I am very happy to announce that I released my newest pattern today! Here it is in all its glory: the Hidden Leaves Cowl.
Let me take you inside the design process for this pattern. It all started last Christmas when I saw a beautiful skein of yarn called Diadem on the Knit Picks website. It was a new yarn: all shiny and purple. I knew that I had to have some, so I bought it for myself, wrapped it up, and put it under the tree. What? Doesn’t everyone do that?
I had no idea what I was going to do with it, so it sat around patiently waiting for inspiration to strike. I was busy with other things, namely finishing up my binder for the TKGA Level 2 submission, but ideas were slowly percolating. By the time I finished my binder and sent it off to the review committee, I had decided that I would like to make a cowl with my beautiful yarn because I knew that it would be soft and drapey, and there was just the right amount of yardage in the skein. There were a couple of other things I wanted to accomplish with the design. I wanted a stitch pattern that was attractive, but different on both sides so that the cowl could be reversible. I wanted the top to gently fold over into a sort of cuff so that you could see both sides of the stitch pattern at the same time, and I wanted the top circumference to be smaller than the bottom so that there wouldn’t be an overwhelming amount of fabric bunched up at my throat. Sort of like this:
The usual method of making a knitted piece change size is by increasing or decreasing the stitch count. That’s easy enough if you are working in plain stockinette, but a whole different animal when you are working in a complicated stitch pattern. Very clever designers figure this sort of thing out all the time, but I confess to being a bit lazy about this. So I decided to use the other method of changing size, which is to change the size of the needle.
When I had gotten this far, I just so happened to acquire The Knit Stitch by Melissa Leapman. It’s an excellent new stitch dictionary, which I highly recommend. One of the best features of this book is that it tells you when a stitch pattern is reversible, so it was really easy to search for one. I quickly found one that I liked and started swatching.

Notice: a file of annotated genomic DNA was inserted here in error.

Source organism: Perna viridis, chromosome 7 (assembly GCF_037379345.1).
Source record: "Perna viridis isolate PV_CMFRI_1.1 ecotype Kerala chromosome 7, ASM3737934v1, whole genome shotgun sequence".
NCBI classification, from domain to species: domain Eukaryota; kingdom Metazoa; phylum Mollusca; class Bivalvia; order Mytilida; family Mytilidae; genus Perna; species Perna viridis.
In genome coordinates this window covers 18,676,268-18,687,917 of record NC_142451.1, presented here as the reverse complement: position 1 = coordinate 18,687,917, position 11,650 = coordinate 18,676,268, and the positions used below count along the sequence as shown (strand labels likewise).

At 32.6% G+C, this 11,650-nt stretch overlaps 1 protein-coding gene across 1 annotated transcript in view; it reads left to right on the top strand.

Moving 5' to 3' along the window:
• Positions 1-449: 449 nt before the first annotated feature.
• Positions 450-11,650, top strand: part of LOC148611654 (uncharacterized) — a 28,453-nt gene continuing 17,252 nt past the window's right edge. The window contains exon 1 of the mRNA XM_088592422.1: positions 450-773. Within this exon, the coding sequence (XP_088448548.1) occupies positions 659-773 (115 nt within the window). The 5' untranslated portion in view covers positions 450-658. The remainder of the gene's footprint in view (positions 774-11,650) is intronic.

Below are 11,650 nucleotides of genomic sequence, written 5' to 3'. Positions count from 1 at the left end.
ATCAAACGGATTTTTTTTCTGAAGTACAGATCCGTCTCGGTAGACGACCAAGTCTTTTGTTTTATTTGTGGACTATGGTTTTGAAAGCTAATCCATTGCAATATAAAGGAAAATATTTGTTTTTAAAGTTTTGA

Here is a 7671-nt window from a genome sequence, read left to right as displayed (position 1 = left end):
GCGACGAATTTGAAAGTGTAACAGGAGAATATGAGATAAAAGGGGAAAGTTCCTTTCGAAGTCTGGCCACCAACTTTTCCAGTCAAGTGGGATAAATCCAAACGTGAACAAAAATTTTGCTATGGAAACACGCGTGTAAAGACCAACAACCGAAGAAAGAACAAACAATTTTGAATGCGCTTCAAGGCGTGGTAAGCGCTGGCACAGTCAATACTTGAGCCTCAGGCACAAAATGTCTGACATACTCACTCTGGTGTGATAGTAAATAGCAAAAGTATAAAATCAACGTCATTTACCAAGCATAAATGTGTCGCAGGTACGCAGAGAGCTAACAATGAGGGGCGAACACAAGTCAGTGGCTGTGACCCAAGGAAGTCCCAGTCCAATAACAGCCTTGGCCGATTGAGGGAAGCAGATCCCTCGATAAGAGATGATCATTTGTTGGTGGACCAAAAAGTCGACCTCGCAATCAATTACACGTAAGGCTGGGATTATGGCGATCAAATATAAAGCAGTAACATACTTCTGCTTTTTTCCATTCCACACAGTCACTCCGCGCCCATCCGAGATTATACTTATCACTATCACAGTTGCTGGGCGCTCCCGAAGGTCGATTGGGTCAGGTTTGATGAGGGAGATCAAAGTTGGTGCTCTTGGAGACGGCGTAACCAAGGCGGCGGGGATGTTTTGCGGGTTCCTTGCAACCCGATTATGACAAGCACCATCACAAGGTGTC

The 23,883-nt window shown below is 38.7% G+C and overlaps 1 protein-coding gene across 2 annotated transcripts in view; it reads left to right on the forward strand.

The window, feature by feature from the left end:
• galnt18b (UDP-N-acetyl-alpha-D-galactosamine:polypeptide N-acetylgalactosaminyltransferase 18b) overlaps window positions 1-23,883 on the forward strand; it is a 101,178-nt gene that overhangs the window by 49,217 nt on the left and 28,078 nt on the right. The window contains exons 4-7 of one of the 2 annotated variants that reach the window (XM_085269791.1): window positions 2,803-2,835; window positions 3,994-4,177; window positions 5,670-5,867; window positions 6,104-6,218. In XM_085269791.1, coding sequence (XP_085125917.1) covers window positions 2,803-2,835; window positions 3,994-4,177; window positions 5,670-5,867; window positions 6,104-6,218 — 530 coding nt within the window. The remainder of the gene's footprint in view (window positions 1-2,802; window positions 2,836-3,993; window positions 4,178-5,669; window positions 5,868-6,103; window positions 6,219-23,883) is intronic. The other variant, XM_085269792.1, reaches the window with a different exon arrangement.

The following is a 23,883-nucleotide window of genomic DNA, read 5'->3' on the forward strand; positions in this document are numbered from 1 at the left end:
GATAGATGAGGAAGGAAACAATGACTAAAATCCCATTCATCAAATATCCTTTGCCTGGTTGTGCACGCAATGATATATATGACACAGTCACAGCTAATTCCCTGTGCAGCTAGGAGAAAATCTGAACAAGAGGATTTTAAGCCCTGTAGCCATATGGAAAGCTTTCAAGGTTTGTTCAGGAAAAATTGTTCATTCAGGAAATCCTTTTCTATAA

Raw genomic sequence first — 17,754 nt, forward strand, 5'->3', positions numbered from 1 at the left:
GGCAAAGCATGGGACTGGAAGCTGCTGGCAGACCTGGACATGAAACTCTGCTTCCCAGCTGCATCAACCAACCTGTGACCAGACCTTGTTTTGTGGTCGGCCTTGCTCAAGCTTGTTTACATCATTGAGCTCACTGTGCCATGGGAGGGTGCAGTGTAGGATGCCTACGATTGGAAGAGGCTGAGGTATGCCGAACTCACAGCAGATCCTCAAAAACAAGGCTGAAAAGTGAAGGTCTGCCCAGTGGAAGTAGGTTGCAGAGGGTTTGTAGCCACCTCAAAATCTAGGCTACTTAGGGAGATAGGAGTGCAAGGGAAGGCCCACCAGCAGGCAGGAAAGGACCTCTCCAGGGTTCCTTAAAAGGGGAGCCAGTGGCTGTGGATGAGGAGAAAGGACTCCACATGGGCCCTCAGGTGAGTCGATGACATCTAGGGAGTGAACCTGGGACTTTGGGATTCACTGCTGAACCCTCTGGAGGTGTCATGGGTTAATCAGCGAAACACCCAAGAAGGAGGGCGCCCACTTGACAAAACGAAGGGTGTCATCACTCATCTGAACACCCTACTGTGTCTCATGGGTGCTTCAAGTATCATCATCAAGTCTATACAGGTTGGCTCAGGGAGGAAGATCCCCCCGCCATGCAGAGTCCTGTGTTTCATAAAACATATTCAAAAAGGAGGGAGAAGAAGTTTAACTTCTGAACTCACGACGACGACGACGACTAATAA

Now, the tricky bit about swatching is that I knew I was going to knit this in the round because I wanted it to be seamless. Normally when you make a swatch, you knit back and forth, but the trouble with that is, because most people’s knits and purls are not really identical, you actually get a different gauge when you knit a row, then purl a row than you do when you knit every row, as you do when you are knitting in the round. So what can you do? Well, one thing you can do is to knit in the round on a much smaller scale–say something on double-point needles that would fit around your wrist. I didn’t want to do that with this project because I also wanted to see how changing the needle size would affect the drape and size of the fabric, so I decided to knit up a great big swatch using the stranding method. In this method, using a circular needle, you knit to the end of the row, and, instead of turning your work as usual, you slide the work back along to the other tip of the needle. Because the working yarn is now at the wrong end of the work, you have to carry a rather long strand of yarn across the back of the work to begin the next row. It’s a bit tedious, but it works fine. When the swatch is finished, you cut all of the strands so that the swatch will lay flat when you block it. You end up with something that looks like this:
The fabric was indeed soft, drapey and interesting on both sides, the top edge looked great folded over and the changing the needle size with each repeat changed the size, yet still looked good. I was so happy with this proof of concept, but now I had to actually write the pattern.